DVD: Saoirse Ronan's Charming Debut Film, Which You Probably Never Saw
This weekend's teen-assassin thriller Hanna will no doubt do for talented young Irish-American actress Saoirse Ronan what the overhyped The Lovely Bones was supposed to do -- firmly establish her as one of the most intense and fascinating actresses under 20 on the scene today. But she's shown promise ever since her little-seen (in the US, anyway) 2007 feature debut, the comedy I Could Never Be Your Woman (available on DVD from Weinstein Company) written and directed by Amy Heckerling (Clueless).
The film centers mostly around the romance between divorced TV sitcom creator Rosie (Michelle Pfeiffer) and young actor Adam (Paul Rudd) -- who, between them, have charm in spades -- but Ronan stands out as Pfeiffer's daughter, and not just for her dead-on SoCal accent.
Ronan's Izzie is, thanks both to the actress and the screenwriter, a fully-formed tween girl: She's not just a wise-cracking sass-mouth or a bundle of angst or a dithering flibbertigibbet. Or rather, she's all of those things, but in a combo that comes off seeming like a real person. On the one hand, Izzie is resigned to being Rosie's sounding-board on current teen patois, but she also harbors hopes that her mom and dad (Jon Lovitz!) might get back together one day.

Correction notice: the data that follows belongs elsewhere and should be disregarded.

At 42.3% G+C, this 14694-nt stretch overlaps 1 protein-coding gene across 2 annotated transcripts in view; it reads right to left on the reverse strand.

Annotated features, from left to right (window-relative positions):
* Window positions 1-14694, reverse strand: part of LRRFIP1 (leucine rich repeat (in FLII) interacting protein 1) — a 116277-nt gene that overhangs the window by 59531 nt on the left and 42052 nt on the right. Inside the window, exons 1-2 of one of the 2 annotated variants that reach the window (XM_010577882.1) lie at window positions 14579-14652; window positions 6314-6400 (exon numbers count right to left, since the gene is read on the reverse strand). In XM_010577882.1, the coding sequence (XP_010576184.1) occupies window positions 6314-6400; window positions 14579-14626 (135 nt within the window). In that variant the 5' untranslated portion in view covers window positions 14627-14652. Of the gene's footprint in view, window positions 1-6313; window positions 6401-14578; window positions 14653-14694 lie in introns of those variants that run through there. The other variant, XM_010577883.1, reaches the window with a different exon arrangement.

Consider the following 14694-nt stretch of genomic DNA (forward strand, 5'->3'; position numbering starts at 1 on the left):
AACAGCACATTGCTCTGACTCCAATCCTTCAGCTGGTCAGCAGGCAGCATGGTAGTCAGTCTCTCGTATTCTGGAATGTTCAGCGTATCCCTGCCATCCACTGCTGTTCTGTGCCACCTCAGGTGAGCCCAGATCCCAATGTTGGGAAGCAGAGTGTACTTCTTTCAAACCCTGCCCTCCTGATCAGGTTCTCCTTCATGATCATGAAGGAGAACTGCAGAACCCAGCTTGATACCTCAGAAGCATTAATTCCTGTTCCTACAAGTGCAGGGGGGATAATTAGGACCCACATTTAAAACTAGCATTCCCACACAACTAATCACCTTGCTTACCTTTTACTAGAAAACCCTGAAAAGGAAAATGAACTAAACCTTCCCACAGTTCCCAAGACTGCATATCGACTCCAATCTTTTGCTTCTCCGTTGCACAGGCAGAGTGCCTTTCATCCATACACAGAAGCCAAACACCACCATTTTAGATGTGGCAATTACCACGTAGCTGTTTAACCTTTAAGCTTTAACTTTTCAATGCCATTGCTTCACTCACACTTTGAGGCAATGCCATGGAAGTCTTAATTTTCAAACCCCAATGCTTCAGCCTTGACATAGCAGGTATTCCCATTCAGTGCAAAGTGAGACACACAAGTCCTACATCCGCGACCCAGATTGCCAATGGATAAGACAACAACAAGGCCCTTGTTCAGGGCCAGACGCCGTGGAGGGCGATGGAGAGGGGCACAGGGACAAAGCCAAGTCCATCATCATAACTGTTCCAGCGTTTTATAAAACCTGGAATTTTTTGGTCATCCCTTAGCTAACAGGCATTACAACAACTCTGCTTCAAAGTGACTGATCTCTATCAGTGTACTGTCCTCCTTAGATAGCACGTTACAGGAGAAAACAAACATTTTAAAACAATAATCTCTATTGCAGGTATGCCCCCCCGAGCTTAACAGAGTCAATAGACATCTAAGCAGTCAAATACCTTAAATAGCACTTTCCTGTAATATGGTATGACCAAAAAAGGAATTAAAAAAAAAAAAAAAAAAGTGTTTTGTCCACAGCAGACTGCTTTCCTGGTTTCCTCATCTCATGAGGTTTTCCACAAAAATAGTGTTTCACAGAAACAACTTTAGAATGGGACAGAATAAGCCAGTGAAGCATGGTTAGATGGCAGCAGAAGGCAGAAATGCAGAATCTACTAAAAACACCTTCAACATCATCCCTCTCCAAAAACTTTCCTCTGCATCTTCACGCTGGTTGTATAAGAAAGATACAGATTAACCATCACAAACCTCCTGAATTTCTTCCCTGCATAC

There's also a priceless moment when Izzie and a pal start prank-calling all the celebrities in Rosie's cell phone, leading to an exchange with Henry Winkler, who corrects the girls on the proper pronunciation of "Ayyyy!"
Through no fault of its own, I Could Never Be Your Woman bypassed US theaters and went straight to DVD -- it had to do with a clueless (sorry) distributor and is by no means a reflection on the film's quality -- but it's a lovely and exceedingly funny movie about show biz, aging, romance, and the steady decline of television. After you see Ronan karate-kick CIA agents and field-dress a recently-slaughtered reindeer in Hanna, consider giving this early film of hers a shot.